Author(s): Volha Charnysh
Publication Type: Journal Article
Publisher: American Political Science Review
Volume and Issue: 113(2)
Page Numbers: 423 - 441
Diversity, Institutions, and Economic Outcomes: Post-WWII Displacement in Poland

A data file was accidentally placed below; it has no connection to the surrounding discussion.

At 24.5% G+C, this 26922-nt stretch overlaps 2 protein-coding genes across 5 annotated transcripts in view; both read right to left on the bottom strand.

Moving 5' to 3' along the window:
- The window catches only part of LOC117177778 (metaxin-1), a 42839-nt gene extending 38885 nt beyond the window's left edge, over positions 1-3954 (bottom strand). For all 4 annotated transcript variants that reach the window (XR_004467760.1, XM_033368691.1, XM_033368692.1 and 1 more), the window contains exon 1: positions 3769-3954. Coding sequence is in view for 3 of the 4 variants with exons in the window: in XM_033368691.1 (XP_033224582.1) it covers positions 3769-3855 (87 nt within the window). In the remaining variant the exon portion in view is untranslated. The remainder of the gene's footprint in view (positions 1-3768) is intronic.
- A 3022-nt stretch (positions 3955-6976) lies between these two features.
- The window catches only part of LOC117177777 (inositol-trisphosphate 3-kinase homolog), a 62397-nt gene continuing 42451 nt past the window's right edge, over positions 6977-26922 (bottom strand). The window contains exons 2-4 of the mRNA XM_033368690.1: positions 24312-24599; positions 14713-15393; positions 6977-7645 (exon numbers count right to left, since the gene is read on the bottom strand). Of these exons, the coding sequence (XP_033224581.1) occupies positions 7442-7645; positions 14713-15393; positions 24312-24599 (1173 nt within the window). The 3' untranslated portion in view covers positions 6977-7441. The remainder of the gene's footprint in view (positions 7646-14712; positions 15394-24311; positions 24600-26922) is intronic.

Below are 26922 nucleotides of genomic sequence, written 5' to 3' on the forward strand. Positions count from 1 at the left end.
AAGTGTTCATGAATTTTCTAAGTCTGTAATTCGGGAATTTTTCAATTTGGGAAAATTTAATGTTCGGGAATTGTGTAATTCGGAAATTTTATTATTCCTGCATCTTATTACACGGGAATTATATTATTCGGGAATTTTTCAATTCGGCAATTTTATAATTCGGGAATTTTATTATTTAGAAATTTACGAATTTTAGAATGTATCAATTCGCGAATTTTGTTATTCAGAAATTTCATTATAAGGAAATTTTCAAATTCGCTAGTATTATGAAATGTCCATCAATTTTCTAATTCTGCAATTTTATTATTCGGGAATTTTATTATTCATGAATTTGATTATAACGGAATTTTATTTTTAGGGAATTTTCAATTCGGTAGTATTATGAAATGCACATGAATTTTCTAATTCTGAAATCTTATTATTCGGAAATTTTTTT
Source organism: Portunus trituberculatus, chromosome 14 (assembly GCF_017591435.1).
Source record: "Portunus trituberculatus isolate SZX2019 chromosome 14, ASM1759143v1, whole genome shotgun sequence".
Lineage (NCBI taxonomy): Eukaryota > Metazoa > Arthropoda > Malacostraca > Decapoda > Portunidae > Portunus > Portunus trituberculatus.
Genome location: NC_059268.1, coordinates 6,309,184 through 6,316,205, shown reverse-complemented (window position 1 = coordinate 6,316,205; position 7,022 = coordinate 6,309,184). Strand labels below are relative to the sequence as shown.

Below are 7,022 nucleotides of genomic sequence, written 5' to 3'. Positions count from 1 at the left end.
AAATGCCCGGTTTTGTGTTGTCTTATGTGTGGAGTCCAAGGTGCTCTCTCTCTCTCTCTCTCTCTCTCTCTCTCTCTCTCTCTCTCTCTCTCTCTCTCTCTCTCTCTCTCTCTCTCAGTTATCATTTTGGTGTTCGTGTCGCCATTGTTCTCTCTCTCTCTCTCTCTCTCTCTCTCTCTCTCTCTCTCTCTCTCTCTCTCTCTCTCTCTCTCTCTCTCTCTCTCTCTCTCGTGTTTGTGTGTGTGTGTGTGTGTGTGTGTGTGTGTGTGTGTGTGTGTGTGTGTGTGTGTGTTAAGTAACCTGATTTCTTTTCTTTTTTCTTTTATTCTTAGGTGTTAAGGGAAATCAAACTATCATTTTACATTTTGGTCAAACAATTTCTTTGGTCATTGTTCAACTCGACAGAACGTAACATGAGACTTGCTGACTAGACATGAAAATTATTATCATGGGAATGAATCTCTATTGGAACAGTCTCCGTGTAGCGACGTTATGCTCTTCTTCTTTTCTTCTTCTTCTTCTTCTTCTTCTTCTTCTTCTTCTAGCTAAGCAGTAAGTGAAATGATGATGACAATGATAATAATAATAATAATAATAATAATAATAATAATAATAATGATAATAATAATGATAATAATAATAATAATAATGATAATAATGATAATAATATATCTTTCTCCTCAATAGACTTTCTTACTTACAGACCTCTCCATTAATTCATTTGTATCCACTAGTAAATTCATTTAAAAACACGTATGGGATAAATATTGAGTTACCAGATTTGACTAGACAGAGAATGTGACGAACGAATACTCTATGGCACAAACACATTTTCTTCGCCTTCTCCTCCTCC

How does an increase in cultural diversity affect state–society interactions? Do institutional differences between heterogeneous and homogeneous communities influence economic activity? I argue that heterogeneity not only impedes informal cooperation but also increases demand for third-party enforcement provided by the state. Over time, the greater willingness of heterogeneous communities to engage with state institutions facilitates the accumulation of state capacity and, in common-interest states, promotes private economic activity. I test this argument using original data on post-WWII population transfers in Poland. I find that homogeneous migrant communities were initially more successful in providing local public goods through informal enforcement, while heterogeneous migrant communities relied on the state for the provision of public goods. Economically similar during state socialism, heterogeneous communities collected higher tax revenues and registered higher incomes and entrepreneurship rates following the transition to the market. These findings challenge the predominant view of diversity as harmful to economic development.